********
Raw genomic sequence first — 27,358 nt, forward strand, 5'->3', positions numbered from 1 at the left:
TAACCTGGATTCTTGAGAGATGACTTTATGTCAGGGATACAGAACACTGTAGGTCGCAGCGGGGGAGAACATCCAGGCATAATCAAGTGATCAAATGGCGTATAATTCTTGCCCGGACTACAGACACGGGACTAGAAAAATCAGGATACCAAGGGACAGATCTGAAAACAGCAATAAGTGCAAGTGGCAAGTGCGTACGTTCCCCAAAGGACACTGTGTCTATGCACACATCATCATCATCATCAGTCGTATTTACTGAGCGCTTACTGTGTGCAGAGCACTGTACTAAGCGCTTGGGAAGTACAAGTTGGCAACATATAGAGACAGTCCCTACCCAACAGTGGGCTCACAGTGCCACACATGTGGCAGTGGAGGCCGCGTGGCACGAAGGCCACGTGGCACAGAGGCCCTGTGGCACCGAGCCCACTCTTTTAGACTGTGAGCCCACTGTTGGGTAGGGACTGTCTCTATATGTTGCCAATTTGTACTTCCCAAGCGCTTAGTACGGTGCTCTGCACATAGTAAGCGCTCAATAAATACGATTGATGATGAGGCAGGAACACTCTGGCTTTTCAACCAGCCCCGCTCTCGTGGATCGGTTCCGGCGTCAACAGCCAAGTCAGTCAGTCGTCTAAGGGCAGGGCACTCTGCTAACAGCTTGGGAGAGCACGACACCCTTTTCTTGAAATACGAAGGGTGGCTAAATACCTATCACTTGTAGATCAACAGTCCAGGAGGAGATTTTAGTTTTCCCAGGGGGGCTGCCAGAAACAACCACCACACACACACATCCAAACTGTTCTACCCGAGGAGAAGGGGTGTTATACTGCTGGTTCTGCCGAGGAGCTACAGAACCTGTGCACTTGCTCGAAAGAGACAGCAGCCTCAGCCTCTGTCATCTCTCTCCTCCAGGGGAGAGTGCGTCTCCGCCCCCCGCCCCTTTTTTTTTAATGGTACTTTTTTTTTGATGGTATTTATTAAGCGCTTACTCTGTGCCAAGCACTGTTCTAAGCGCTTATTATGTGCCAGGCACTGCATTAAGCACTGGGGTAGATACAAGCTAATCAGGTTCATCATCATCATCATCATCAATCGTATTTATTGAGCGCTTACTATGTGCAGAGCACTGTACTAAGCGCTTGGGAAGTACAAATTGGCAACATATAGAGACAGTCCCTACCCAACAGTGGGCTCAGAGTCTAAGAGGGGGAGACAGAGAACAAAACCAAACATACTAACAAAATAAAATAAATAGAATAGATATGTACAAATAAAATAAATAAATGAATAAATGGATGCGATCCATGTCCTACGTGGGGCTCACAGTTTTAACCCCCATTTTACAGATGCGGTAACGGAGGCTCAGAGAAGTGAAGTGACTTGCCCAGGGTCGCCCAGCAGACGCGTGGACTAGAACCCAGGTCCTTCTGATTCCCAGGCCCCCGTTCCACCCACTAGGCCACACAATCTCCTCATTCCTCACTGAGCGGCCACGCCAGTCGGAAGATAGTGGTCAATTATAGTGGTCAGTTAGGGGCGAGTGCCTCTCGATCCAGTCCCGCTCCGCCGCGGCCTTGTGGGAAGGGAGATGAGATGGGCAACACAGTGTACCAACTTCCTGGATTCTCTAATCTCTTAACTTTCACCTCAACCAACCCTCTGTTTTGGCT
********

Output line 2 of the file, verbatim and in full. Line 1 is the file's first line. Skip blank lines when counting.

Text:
TAACCTGGATTCTTGAGAGATGACTTTATGTCAGGGATACAGAACACTGTAGGTCGCAGCGGGGGAGAACATCCAGGCATAATCAAGTGATCAAATGGCGTATAATTCTTGCCCGGACTACAGACACGGGACTAGAAAAATCAGGATACCAAGGGACAGATCTGAAAACAGCAATAAGTGCAAGTGGCAAGTGCGTACGTTCCCCAAAGGACACTGTGTCTATGCACACATCATCATCATCATCAGTCGTATTTACTGAGCGCTTACTGTGTGCAGAGCACTGTACTAAGCGCTTGGGAAGTACAAGTTGGCAACATATAGAGACAGTCCCTACCCAACAGTGGGCTCACAGTGCCACACATGTGGCAGTGGAGGCCGCGTGGCACGAAGGCCACGTGGCACAGAGGCCCTGTGGCACCGAGCCCACTCTTTTAGACTGTGAGCCCACTGTTGGGTAGGGACTGTCTCTATATGTTGCCAATTTGTACTTCCCAAGCGCTTAGTACGGTGCTCTGCACATAGTAAGCGCTCAATAAATACGATTGATGATGAGGCAGGAACACTCTGGCTTTTCAACCAGCCCCGCTCTCGTGGATCGGTTCCGGCGTCAACAGCCAAGTCAGTCAGTCGTCTAAGGGCAGGGCACTCTGCTAACAGCTTGGGAGAGCACGACACCCTTTTCTTGAAATACGAAGGGTGGCTAAATACCTATCACTTGTAGATCAACAGTCCAGGAGGAGATTTTAGTTTTCCCAGGGGGGCTGCCAGAAACAACCACCACACACACACATCCAAACTGTTCTACCCGAGGAGAAGGGGTGTTATACTGCTGGTTCTGCCGAGGAGCTACAGAACCTGTGCACTTGCTCGAAAGAGACAGCAGCCTCAGCCTCTGTCATCTCTCTCCTCCAGGGGAGAGTGCGTCTCCGCCCCCCGCCCCTTTTTTTTTAATGGTACTTTTTTTTTGATGGTATTTATTAAGCGCTTACTCTGTGCCAAGCACTGTTCTAAGCGCTTATTATGTGCCAGGCACTGCATTAAGCACTGGGGTAGATACAAGCTAATCAGGTTCATCATCATCATCATCATCAATCGTATTTATTGAGCGCTTACTATGTGCAGAGCACTGTACTAAGCGCTTGGGAAGTACAAATTGGCAACATATAGAGACAGTCCCTACCCAACAGTGGGCTCAGAGTCTAAGAGGGGGAGACAGAGAACAAAACCAAACATACTAACAAAATAAAATAAATAGAATAGATATGTACAAATAAAATAAATAAATGAATAAATGGATGCGATCCATGTCCTACGTGGGGCTCACAGTTTTAACCCCCATTTTACAGATGCGGTAACGGAGGCTCAGAGAAGTGAAGTGACTTGCCCAGGGTCGCCCAGCAGACGCGTGGACTAGAACCCAGGTCCTTCTGATTCCCAGGCCCCCGTTCCACCCACTAGGCCACACAATCTCCTCATTCCTCACTGAGCGGCCACGCCAGTCGGAAGATAGTGGTCAATTATAGTGGTCAGTTAGGGGCGAGTGCCTCTCGATCCAGTCCCGCTCCGCCGCGGCCTTGTGGGAAGGGAGATGAGATGGGCAACACAGTGTACCAACTTCCTGGATTCTCTAATCTCTTAACTTTCACCTCAACCAACCCTCTGTTTTGGCT